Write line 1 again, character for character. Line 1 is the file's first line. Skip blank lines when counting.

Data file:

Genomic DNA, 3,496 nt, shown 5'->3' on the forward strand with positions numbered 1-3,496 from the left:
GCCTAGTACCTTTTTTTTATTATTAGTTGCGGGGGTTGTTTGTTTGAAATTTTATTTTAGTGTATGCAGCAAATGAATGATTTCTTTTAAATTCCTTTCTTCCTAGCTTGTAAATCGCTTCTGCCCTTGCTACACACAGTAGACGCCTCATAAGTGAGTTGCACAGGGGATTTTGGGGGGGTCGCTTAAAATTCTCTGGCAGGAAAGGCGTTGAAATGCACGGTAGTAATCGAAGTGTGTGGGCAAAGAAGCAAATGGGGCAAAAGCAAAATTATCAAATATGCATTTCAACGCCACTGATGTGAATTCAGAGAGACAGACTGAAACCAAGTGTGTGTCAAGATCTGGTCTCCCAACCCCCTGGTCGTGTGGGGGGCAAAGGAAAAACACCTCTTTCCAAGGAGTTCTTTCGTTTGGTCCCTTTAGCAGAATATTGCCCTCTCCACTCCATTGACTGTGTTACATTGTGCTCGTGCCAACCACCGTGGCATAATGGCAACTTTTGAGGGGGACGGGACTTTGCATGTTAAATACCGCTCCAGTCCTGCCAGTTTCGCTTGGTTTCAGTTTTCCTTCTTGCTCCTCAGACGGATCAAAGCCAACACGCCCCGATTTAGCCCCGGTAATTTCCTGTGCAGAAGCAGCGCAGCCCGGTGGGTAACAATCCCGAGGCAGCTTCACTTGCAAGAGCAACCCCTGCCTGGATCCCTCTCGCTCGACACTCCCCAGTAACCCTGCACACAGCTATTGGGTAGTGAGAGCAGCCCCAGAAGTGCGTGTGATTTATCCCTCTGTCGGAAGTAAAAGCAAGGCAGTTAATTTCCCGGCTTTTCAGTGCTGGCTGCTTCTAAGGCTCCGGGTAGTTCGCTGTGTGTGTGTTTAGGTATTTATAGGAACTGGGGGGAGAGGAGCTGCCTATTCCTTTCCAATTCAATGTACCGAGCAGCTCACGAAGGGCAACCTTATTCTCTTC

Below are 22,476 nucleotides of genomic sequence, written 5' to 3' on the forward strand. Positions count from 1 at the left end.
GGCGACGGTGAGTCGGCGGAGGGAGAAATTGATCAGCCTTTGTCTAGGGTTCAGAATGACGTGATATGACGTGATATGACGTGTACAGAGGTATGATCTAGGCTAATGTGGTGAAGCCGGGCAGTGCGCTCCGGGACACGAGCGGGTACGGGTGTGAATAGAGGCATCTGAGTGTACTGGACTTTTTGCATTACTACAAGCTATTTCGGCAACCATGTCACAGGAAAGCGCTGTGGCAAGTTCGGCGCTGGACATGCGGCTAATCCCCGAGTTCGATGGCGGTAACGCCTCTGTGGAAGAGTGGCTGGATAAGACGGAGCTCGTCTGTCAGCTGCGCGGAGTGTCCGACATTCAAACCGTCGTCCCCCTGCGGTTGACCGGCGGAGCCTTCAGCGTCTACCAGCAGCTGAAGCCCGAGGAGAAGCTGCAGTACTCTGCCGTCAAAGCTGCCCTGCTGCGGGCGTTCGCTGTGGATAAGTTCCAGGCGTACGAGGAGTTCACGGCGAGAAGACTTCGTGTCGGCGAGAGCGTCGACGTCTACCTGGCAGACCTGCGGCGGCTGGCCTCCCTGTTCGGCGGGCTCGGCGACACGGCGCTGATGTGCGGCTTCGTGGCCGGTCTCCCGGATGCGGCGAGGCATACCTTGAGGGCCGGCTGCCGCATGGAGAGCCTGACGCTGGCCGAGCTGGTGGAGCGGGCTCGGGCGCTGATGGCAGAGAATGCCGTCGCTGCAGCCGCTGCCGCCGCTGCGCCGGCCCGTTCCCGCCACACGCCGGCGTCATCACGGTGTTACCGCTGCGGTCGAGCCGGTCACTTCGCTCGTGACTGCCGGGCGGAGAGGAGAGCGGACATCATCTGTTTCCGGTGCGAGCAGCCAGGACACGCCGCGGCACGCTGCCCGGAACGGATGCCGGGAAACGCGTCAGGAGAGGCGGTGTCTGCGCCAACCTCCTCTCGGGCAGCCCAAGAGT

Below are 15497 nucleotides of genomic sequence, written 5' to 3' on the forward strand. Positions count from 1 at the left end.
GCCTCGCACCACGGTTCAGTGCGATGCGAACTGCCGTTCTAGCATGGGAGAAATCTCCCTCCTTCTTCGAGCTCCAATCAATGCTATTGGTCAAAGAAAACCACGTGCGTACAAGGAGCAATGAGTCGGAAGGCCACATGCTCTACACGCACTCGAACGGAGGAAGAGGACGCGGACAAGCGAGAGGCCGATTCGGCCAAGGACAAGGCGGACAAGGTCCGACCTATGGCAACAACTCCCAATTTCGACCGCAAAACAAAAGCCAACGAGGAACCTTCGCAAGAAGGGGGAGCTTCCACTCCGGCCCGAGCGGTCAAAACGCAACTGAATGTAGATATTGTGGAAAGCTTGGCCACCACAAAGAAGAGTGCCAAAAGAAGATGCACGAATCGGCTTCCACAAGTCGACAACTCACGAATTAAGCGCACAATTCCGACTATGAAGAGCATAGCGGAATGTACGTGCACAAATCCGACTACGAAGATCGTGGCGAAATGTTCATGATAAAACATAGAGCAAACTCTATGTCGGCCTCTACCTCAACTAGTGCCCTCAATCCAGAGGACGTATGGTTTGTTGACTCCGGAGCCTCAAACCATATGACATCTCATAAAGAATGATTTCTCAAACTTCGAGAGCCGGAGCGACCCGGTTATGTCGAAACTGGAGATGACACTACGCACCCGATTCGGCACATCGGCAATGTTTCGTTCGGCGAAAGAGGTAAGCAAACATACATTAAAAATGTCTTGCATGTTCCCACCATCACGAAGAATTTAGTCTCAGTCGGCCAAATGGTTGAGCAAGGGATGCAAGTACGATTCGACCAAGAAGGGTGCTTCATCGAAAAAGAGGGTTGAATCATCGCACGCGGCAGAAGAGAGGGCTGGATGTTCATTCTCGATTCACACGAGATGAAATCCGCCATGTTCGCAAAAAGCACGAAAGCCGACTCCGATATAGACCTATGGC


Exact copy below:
Genomic DNA, 3,496 nt, shown 5'->3' on the forward strand with positions numbered 1-3,496 from the left: